Koopman Spectrum Nonlinear Regulators and Efficient Online Learning

Published: 23 Jun 2024, Last Modified: 23 Jun 2024Accepted by TMLREveryoneRevisionsBibTeX
Abstract: Most modern reinforcement learning algorithms optimize a cumulative single-step cost along a trajectory. The optimized motions are often ‘unnatural’, representing, for example, behaviors with sudden accelerations that waste energy and lack predictability. In this work, we present a novel paradigm of controlling nonlinear systems via the minimization of the Koopman spectrum cost: a cost over the Koopman operator of the controlled dynamics. This induces a broader class of dynamical behaviors that evolve over stable manifolds such as nonlinear oscillators, closed loops, and smooth movements. We demonstrate that some dynamics characterizations that are not possible with a cumulative cost are feasible in this paradigm, which generalizes the classical eigenstructure and pole assignments to nonlinear decision making. Moreover, we present a sample efficient online learning algorithm for our problem that enjoys a sub-linear regret bound under some structural assumptions.
Submission Length: Long submission (more than 12 pages of main content)
Changes Since Last Submission: Following the reviewers' comments, we have made several changes and additions as follows: 1. We added a description with an illustrative picture showing an analogy to Fourier analysis; where we describe the relations between the cumulative cost and the Koopman spectrum cost from a different angle. 2. We added several clarifying texts regarding (1) design of the KSNR optimization objective, (2) how the objective relates to the controller design in control problems, (3) how the CEM search will heuristically solve this objective, (4) descriptions about population based policy search, (5) the term ''regulator'', (6) the term ''model-based'' in our context, (7) what ``unpredictability'' means in introduction etc. and (8) how the matrix realization $\mathscr{K}$ is obtained through CEM search. 3. We added remarks for each assumption in the learning algorithm section with more clarification on the necessity of exploration of Assumption 5. 4. We added clarification on how the adversary's choice affects regret. 5. We added a bit more clarifications on the relation to KNR. 6. We added relations to some skill learning literature including motor primitives. 7. We added more numerical experiments, showing that the cartpole stabilization is not intended to show oscillation but to show systematic stabilization (as also explained with an analogy to Fourier analysis), qualitative difference of smoothness enforcement by the Koopman spectrum cost and the action cost, and that how the choice of $\mathcal{H}_0$ affects the extracted motions. 8. We added broader impact section and more words in the limitation section. 9. Also we added additional simple linear system experiment for the leaning algorithm. 10. Other minor typos etc. 11. Clarify some parts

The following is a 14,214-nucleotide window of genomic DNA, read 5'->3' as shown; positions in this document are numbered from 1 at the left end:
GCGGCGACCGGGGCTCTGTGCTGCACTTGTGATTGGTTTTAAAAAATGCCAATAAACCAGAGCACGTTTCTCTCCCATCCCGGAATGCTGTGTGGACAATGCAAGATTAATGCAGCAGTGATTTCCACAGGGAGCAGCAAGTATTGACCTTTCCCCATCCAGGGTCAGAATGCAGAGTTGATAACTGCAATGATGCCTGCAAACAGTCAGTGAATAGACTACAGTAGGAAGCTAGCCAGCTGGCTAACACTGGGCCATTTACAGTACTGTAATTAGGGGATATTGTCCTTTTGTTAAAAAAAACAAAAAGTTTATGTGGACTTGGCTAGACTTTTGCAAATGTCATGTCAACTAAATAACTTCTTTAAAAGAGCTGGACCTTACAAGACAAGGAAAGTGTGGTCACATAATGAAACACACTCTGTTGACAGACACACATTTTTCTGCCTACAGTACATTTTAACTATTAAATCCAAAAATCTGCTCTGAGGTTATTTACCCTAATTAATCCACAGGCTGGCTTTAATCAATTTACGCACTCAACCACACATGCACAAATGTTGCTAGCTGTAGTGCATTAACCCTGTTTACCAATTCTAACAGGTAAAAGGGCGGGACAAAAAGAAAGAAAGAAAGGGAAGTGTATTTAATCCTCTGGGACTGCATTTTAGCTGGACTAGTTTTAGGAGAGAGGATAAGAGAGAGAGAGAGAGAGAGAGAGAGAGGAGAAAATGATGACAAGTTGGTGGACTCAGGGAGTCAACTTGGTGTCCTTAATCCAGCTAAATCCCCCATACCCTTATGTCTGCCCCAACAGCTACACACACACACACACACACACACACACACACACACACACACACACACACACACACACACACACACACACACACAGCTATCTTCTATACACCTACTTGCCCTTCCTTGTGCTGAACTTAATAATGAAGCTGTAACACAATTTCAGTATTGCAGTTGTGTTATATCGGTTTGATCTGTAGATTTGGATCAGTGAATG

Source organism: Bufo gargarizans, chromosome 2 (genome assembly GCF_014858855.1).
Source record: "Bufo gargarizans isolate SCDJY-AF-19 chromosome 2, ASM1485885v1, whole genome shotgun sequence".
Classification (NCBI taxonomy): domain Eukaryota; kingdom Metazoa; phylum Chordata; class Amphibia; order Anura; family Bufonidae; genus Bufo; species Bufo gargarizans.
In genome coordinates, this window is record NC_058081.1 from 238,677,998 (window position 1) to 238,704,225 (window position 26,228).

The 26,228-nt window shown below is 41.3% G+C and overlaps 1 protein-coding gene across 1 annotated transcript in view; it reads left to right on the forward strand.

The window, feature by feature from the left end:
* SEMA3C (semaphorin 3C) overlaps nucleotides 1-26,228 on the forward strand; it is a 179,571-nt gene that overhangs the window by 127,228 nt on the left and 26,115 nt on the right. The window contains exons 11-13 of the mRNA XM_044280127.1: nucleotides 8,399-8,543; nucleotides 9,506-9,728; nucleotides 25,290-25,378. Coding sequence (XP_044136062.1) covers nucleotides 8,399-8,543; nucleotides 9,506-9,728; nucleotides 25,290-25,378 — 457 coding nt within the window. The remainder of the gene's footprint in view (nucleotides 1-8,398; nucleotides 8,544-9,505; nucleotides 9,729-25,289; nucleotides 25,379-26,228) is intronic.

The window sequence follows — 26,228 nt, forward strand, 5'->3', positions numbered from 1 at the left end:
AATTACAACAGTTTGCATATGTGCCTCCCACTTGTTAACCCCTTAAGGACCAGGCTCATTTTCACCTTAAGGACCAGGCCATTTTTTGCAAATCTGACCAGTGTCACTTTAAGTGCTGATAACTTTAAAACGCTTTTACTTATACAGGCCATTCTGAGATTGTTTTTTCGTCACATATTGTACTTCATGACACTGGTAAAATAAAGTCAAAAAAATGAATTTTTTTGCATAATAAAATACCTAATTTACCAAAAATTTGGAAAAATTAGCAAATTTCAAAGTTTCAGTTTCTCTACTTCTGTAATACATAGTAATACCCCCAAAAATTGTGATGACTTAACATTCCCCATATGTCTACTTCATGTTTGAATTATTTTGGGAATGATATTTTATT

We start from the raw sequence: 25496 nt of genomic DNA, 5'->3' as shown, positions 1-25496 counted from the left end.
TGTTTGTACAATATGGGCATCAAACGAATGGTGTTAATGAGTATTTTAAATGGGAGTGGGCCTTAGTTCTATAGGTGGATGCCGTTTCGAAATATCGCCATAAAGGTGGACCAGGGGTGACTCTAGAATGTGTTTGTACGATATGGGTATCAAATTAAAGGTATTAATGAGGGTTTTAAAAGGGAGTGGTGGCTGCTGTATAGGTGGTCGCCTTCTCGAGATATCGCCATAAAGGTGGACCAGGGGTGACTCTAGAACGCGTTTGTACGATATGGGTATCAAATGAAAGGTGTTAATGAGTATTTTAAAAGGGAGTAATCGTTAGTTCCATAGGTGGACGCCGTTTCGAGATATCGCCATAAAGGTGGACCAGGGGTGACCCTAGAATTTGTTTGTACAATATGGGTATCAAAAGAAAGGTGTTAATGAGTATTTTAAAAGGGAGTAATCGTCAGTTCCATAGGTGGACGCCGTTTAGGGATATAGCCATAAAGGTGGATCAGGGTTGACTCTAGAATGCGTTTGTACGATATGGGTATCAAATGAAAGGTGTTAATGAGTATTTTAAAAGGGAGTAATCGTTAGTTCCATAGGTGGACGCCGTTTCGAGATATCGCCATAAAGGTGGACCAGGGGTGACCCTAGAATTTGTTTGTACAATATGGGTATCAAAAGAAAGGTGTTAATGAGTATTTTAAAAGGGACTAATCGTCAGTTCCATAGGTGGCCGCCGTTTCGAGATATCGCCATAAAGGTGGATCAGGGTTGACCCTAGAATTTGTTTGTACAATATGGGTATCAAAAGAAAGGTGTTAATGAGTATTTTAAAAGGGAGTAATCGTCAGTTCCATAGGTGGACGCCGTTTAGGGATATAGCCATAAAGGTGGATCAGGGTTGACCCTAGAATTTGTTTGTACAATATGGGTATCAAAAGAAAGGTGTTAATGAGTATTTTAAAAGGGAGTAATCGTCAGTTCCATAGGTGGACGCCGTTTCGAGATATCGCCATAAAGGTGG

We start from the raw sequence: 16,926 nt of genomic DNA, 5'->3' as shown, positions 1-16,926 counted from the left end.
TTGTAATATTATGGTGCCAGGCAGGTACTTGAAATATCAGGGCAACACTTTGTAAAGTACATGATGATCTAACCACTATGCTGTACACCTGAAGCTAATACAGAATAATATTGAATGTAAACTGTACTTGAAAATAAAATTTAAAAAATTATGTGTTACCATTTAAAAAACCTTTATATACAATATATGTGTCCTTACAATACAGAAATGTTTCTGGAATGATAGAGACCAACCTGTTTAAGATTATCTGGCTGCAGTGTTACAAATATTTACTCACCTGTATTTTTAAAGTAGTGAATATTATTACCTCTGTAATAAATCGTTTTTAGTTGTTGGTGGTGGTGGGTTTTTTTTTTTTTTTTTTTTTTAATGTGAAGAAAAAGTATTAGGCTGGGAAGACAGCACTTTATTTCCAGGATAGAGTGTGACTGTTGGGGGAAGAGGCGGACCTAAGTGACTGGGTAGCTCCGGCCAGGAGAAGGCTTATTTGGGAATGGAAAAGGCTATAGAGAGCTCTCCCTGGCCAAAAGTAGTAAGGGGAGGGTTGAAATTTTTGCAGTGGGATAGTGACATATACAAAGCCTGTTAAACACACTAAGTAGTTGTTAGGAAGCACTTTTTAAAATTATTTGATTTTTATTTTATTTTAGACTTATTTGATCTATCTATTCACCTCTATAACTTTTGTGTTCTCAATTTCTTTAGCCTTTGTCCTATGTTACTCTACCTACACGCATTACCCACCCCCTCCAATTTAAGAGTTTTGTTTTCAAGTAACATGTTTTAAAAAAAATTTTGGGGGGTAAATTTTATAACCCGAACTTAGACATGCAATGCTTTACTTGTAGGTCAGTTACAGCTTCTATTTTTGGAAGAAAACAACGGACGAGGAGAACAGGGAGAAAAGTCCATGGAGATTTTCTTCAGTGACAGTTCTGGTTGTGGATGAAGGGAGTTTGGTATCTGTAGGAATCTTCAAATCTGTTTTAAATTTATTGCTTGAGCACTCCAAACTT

Video: https://sites.google.com/view/ksnr-dynamics/
Code: https://sites.google.com/view/ksnr-dynamics/
Supplementary Material: zip
Assigned Action Editor: ~Amir-massoud_Farahmand1
Submission Number: 2029